Notice Number: NOT-CA-19-025
Release Date : February 25, 2019
Response Date: by April 15, 2019
National Cancer Institute (NCI)
The goal of this Request for Information (RFI), issued by the National Cancer Institute (NCI), is to gain feedback, comments, and novel ideas from members of cancer research communities with regard to possible combination of targeted radionuclide therapy (TRT) with other cancer treatment modalities. Specifically, opinions are sought on the relevant data that are already available, the knowledge gaps, the new studies that would enable such combinations, and the infrastructure required to carry out the necessary research. The information gained through this RFI will be used by the NCI’s Radiation Research Program (RRP), Cancer Imaging Program (CIP) and Cancer Therapy Evaluation Program (CTEP) to assess the current status and the need of research activities required to facilitate a broad application of TRT in combination with the current standard of care.
TRT involves the precise delivery of radioactive isotopes to specific molecular targets. TRT uses passively targeted radionuclides as well as radiopharmaceuticals which have radionuclides attached to molecular targeting agents, such as antibodies, proteins, peptides, or small molecules. Radioactive isotopes used in TRT can emit several forms of ionizing radiation including alpha (helium nuclei) or beta (electrons) particles, Auger or conversion electrons, all of which have a relatively short range of tissue penetration, facilitating delivery of radiation doses to cancer cells while relatively sparing nearby normal cells. Replacing therapeutic radionuclides with those used for imaging, a theranostic approach can potentially facilitate improved prediction and monitoring of therapeutic response, and optimization of treatment planning.
The recent approvals of 223RaCl2 (Xofigo) and 177Lu-DOTATATE (Lutathera) for the treatment of patients with, respectively, bone metastases from castration-resistant prostate cancer and somatostatin receptor-positive gastroenteropancreatic neuroendocrine tumors, respectively, have reinvigorated interest in TRT.
This RFI is being published to gauge the interest in the U.S. nuclear medicine, radiation oncology, medical oncology, medical physics, and radiation biology communities to investigate, through extensive pre-clinical and clinical research, possible combination therapies and strategies incorporating TRT for cancer treatment.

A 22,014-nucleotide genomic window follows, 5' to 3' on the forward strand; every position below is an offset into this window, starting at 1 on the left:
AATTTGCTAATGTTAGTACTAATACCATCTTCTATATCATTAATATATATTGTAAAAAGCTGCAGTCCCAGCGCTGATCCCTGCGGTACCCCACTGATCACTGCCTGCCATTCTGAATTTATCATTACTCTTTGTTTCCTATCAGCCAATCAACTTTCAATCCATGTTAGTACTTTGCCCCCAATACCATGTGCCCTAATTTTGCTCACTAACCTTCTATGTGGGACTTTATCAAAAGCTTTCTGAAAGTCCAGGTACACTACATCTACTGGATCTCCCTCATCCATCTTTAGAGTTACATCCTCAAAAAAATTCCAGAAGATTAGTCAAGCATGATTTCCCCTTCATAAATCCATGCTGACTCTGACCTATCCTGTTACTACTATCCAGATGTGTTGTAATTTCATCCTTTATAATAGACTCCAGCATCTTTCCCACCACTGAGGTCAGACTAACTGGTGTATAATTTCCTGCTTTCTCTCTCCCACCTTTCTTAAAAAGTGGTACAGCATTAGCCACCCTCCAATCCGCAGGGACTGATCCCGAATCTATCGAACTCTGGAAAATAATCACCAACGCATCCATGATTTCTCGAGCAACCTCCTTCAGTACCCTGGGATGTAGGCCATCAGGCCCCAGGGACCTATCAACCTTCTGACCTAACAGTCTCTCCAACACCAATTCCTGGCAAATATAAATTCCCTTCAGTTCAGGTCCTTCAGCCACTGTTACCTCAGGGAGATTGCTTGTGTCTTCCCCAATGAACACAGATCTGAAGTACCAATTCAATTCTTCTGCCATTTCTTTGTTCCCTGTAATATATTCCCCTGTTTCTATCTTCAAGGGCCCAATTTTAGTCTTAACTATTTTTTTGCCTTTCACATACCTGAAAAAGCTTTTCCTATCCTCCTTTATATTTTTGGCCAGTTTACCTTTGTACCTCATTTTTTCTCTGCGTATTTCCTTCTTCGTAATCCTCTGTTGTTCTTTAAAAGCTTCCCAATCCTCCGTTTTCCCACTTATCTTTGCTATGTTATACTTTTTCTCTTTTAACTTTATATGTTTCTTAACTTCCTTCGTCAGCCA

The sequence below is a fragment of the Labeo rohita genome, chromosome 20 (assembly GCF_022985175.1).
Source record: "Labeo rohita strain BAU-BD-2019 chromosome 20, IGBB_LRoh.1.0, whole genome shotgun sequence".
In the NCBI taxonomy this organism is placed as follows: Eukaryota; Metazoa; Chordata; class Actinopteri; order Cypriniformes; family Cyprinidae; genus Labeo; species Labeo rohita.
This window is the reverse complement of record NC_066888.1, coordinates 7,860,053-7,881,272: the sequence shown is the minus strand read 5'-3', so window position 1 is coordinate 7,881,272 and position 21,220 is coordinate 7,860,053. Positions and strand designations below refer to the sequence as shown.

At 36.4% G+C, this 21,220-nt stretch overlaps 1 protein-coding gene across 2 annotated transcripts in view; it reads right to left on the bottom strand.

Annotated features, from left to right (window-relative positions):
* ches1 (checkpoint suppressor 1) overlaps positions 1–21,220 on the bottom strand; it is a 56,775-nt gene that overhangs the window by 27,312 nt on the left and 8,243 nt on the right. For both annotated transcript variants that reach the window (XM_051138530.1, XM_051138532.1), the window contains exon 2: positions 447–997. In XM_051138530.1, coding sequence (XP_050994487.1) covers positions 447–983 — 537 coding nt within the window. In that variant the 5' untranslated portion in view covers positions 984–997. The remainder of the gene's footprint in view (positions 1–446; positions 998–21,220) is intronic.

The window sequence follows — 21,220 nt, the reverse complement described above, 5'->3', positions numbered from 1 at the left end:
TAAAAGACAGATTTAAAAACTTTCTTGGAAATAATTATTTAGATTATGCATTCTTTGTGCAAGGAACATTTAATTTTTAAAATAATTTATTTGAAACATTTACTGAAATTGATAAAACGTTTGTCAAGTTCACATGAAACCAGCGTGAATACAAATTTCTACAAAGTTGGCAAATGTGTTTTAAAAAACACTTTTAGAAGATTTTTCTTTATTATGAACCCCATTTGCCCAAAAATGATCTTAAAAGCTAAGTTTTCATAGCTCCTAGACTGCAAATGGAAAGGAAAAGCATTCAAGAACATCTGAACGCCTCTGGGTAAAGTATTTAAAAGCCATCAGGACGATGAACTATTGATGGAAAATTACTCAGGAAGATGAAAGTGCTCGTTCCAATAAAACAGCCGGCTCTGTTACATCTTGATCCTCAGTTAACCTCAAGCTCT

All stakeholders with an interest in cancer therapy are invited to provide information on the feasibility of TRT combination with other cancer treatment modalities and the data needed to validate such combinations in pre-clinical models and clinical trials, essential for FDA-approved use in clinical practice. The responses are entirely voluntary and may be anonymous.
NCI is seeking information that includes, but is not limited to, the following areas:
How to Submit a Response
Responses to the RFI will be accepted until April 15, 2019. All comments must be submitted by email to: firstname.lastname@example.org.
No proprietary, classified, confidential, or sensitive information should be included in responses.
Responses will be compiled and shared internally within the NCI and/or with working groups convened by the NCI, as appropriate. The compiled information may also appear in public reports and may inform the development of a research-support initiative(s) at an undetermined time in the future.
We look forward to your input. We also hope that you will share this document with your colleagues.
Important Note: This RFI is for planning purposes only and should not be construed as a solicitation or as an obligation on the part of the Federal Government and the NCI. The NCI does not intend to make any research awards on the basis of responses to this RFI or to otherwise pay for the preparation of any information submitted, or for the Government's use of such information.
Please direct all inquiries to:
Jacek Capala, Ph.D.
National Cancer Institute (NCI)